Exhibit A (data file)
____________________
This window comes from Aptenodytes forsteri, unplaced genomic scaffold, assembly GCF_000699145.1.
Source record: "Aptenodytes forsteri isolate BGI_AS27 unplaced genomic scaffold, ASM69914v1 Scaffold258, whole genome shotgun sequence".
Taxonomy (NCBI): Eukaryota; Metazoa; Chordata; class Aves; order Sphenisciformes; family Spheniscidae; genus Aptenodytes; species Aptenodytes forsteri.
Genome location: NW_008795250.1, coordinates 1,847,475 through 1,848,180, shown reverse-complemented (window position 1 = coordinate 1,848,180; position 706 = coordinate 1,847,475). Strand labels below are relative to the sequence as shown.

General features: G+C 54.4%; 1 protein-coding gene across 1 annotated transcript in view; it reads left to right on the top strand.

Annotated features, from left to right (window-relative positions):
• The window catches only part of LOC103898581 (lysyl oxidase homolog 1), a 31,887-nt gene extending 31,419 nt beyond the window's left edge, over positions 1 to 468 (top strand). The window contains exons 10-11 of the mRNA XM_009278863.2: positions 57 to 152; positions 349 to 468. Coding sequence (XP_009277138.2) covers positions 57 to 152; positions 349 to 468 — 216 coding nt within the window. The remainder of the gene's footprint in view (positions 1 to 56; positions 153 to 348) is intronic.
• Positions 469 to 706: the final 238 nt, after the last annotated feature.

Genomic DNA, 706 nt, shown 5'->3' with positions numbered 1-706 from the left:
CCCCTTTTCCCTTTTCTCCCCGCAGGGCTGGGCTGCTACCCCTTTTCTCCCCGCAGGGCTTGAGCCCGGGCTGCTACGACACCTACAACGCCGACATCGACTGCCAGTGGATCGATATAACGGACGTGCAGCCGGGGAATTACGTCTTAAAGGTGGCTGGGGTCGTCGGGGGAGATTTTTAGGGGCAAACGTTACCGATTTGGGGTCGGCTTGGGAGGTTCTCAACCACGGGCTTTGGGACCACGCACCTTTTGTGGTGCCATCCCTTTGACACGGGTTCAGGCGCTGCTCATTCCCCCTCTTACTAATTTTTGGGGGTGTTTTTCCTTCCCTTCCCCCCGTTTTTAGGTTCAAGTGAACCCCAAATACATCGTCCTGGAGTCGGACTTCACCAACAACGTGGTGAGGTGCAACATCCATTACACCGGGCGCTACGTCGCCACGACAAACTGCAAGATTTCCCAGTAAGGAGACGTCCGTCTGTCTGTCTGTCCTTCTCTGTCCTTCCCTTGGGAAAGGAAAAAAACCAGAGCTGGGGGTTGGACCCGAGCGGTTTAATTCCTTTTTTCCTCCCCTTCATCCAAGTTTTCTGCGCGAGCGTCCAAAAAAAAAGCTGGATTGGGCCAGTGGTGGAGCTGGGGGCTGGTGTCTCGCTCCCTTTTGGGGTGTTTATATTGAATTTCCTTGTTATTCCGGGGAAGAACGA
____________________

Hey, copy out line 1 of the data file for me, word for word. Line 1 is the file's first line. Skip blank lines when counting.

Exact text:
This window comes from Aptenodytes forsteri, unplaced genomic scaffold, assembly GCF_000699145.1.